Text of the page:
IN RE: WHITTIER HEALTH SERVICES, INC., Doing Business as WHITTIER REHABILITATION & SKILLED NURSING CENTER, Petitioner, v. KIRA POSPESEL, as Commissioner of Social Services of Greene County, Respondent, NIRAV R. SHAH, as Commissioner of Health, Respondent.
MEMORANDUM AND JUDGMENT
Calendar Date: October 20, 2015
Proceeding pursuant to CPLR article 78 (transferred to this Court by order of the Supreme Court, entered in Greene County) to review a determination of the Department of Health determining that a patient of petitioner was ineligible for certain Medicaid benefits.
After suffering an ankle injury, the individual relevant to this proceeding (hereinafter the patient) was admitted to petitioner, a skilled nursing facility, which applied for Medicaid on her behalf in April 2012. Respondent Greene County Department of Social Services (hereinafter DSS) found the patient ineligible for Medicaid coverage for a penalty period of 16.9 months based upon the sale of her home in 2009 for less than fair market value and the withdrawal of approximately $34,350 from her bank accounts within the 60–month look-back period under Social Services Law § 366(5)(e)(1)(vi). The Department of Health (hereinafter DOH) affirmed that determination after a fair hearing. Petitioner then commenced this proceeding pursuant to CPLR article 78 asserting that the determination was arbitrary and capricious, affected by an error of law and against the substantial weight of the evidence. After determining that questions of substantial evidence had been raised, Supreme Court transferred the proceeding to this Court.
“In reviewing a Medicaid eligibility determination rendered after a hearing, this Court must ‘review the record, as a whole, to determine if the agency's decisions are supported by substantial evidence and are not affected by an error of law’ ” (Matter of Mallery v. Shah, 93 AD3d 936, 937 , quoting Matter of Campbell v Commissioner of N.Y. State Dept. of Health, 14 AD3d 766, 768 ; accord Matter of Loiacono v. Demarzo, 72 AD3d 969, 969–970 ; Matter of Rogers v. Novello, 26 AD3d 580, 581  ). Pursuant to Social Services Law § 366(5)(e), the transfer of assets for less than fair market value within 60 months preceding an institutionalized individual's application for medical assistance will result in a penalty period of ineligibility (see Social Services Law § 366[e]; Matter of Swartz v New York State Dept. of Health, 96 AD3d 1209, 1210–1211  ). However, such transfer will not result in such a penalty period where, as relevant here, there is a “satisfactory showing” that the individual “intended to dispose of the assets ․ at fair market value [or] the assets were transferred exclusively for a purpose other than to qualify for medical assistance” (Social Services Law § 366[e][iii]; see Matter of Rogers v. Novello, 26 AD3d at 581). In this regard, it is petitioner's burden to demonstrate Medicaid eligibility and it must “rebut the presumption that the transfer of funds was motivated, in part if not in whole, by ․ anticipation of a future need to qualify for medical assistance” (Matter of Mallery v. Shah, 93 AD3d at 937 [internal quotation marks and citations omitted]; see Matter of Conners v. Berlin, 105 AD3d 1208, 1210  ).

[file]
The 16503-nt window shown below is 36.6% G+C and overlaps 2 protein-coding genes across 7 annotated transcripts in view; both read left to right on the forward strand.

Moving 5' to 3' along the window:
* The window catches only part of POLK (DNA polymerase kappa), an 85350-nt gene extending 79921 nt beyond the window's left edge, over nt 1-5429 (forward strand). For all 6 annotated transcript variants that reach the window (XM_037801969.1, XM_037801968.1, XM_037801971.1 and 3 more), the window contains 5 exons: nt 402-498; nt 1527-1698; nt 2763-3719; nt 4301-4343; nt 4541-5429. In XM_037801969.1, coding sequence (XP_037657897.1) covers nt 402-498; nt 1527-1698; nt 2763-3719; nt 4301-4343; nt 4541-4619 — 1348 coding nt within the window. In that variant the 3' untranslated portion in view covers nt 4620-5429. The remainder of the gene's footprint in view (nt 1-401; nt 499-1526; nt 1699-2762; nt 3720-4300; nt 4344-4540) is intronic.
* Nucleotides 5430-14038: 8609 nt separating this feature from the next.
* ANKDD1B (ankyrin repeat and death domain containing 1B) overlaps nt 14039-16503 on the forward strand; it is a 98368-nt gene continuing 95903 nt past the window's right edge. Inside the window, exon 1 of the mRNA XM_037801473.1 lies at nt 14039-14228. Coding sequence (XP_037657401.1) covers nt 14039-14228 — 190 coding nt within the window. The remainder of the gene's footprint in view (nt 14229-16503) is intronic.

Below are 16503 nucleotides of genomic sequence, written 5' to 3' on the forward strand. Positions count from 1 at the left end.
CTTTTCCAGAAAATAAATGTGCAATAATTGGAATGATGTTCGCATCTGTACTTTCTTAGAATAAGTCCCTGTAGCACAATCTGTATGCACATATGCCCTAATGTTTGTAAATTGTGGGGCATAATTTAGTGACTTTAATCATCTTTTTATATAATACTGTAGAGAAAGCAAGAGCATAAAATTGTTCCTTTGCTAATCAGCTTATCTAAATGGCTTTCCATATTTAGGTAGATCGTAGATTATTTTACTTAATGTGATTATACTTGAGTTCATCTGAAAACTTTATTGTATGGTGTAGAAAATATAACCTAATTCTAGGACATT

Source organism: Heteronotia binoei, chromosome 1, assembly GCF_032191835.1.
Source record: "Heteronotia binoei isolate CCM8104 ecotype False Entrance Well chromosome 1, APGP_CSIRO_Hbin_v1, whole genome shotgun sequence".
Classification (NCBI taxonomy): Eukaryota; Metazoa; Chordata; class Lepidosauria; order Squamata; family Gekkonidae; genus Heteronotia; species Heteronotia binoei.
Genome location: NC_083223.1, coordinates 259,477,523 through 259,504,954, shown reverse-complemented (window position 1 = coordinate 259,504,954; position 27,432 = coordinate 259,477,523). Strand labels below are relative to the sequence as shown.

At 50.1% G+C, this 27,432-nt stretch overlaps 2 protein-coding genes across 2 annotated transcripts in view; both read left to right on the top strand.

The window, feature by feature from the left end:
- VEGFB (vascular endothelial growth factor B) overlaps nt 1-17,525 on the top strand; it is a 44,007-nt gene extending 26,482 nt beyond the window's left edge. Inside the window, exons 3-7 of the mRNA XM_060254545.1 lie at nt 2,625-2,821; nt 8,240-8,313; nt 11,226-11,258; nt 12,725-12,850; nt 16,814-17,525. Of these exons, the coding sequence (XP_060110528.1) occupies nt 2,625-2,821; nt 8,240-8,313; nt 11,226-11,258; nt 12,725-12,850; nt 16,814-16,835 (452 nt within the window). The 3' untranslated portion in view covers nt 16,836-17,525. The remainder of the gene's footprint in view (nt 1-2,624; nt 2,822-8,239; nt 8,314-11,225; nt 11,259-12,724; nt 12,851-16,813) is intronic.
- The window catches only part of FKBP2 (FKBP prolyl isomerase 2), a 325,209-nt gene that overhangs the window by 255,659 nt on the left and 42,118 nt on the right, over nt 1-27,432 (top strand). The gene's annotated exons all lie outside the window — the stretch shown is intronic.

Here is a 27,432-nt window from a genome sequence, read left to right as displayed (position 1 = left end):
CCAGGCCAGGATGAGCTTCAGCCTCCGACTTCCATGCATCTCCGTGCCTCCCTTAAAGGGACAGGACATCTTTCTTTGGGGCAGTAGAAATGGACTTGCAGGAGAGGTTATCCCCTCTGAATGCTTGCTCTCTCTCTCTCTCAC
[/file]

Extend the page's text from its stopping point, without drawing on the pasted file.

Here, petitioner concedes that the patient sold her property to George Henderson for $23,122 within the 60–month look-back period, but contends that the patient obtained fair market value when she sold her property. Upon our review of the record, we agree. The affidavits of Henderson and the patient's brother both indicate that the sale in question was an arm's length transaction. Specifically, Henderson averred that he is not related to the patient and that he “paid fair market value for the property given [its] dilapidated state” inasmuch as the house required significant repairs before it would even be habitable. These statements were corroborated by the patient's brother, who explained that the patient had been trying to sell the property for approximately two years and that the house, which sat vacant during that time, fell into an even further state of disrepair. The brother further indicated that Henderson's offer was the only offer that the patient had on the property in the two years she had been trying to sell it. Additionally, the record demonstrates that the land on which the patient's house was located—2.9 acres—was valued at approximately $24,000 in 2011.
Because a recent arm's length sale is a more accurate indicator of actual market value of the patient's property than the tax assessment records relied upon by DSS assigning a value of $143,511 (see Matter of FMC Corp. [Peroxygen Chems. Div.] v Unmack, 92 N.Y.2d 179, 189 ; Matter of Eckerd Corp. v. Gilchrist, 44 AD3d 1239, 1240 , lv denied 10 NY3d 707  ), we find that petitioner successfully rebutted any presumption that may have arisen under Social Services § 366(5)(e). The determination to the contrary was arbitrary and capricious (see Ward v. City of Long Beach, 20 NY3d 1042, 1044  ) and erroneous as a matter of law (see Matter of FMC Corp. [Peroxygen Chems. Div.] v Unmack, 92 N.Y.2d at 189). Thus, DOH's determination is not supported by substantial evidence and must be annulled insofar as it penalized the patient for the difference between the tax assessment value of the property and the sale price of the property. To the extent not specifically addressed, petitioner's remaining contentions have been considered and found to be without merit.
Peters, P.J., Lahtinen and Garry, JJ., concur.
ADJUDGED that the determination is modified, without costs, by annulling so much thereof as denied benefits based upon the sale of the property, and, as so modified, confirmed.
Robert D. Mayberger
Clerk of the Court